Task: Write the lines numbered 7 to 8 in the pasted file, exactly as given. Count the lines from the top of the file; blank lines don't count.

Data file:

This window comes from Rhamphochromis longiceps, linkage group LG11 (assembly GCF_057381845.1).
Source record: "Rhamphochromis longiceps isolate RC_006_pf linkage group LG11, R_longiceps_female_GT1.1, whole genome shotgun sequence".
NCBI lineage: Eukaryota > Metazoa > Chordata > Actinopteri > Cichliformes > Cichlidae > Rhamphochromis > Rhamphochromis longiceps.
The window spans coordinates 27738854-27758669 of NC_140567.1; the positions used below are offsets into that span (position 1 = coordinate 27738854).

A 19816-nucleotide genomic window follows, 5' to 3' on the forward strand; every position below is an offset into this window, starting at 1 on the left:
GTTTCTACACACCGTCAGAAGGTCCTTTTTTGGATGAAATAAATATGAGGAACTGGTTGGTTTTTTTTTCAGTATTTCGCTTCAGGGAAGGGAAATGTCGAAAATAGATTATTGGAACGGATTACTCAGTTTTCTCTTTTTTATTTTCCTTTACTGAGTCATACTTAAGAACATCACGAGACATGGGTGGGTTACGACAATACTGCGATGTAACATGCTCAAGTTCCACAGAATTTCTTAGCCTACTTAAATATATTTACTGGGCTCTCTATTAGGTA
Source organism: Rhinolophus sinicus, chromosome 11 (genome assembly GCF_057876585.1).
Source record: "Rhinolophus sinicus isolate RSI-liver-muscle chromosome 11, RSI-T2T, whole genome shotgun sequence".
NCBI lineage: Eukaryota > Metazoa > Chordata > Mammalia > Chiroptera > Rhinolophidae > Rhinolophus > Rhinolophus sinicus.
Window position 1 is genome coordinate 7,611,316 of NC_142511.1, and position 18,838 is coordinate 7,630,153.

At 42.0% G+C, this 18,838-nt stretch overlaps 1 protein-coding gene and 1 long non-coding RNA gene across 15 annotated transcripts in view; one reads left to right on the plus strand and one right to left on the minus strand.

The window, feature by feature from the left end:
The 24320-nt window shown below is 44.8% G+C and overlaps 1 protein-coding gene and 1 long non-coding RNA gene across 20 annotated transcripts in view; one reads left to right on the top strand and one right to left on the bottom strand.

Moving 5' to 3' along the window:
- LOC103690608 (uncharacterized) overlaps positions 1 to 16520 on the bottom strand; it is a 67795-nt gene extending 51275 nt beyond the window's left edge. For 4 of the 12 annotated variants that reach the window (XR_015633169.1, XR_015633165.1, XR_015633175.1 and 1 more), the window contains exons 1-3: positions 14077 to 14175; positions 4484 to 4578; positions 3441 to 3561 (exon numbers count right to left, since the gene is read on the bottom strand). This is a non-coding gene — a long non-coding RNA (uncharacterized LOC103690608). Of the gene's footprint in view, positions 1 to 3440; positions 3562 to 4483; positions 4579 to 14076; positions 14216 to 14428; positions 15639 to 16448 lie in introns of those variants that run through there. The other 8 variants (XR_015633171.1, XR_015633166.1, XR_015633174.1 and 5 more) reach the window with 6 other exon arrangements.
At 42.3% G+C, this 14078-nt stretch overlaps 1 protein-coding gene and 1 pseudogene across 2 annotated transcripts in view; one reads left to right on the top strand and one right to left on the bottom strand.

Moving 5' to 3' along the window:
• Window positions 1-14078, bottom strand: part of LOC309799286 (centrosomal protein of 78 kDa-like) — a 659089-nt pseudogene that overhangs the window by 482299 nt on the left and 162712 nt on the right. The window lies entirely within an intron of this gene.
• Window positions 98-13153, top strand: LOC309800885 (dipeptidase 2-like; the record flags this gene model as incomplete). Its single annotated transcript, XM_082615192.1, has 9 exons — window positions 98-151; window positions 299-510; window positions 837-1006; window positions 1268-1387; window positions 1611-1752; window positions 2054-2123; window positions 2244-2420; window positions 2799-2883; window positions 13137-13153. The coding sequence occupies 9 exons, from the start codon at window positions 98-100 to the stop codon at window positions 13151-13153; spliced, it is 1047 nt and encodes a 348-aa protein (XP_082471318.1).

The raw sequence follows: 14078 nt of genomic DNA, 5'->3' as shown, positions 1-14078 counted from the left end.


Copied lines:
Source organism: Rhinolophus sinicus, chromosome 11 (genome assembly GCF_057876585.1).
Source record: "Rhinolophus sinicus isolate RSI-liver-muscle chromosome 11, RSI-T2T, whole genome shotgun sequence".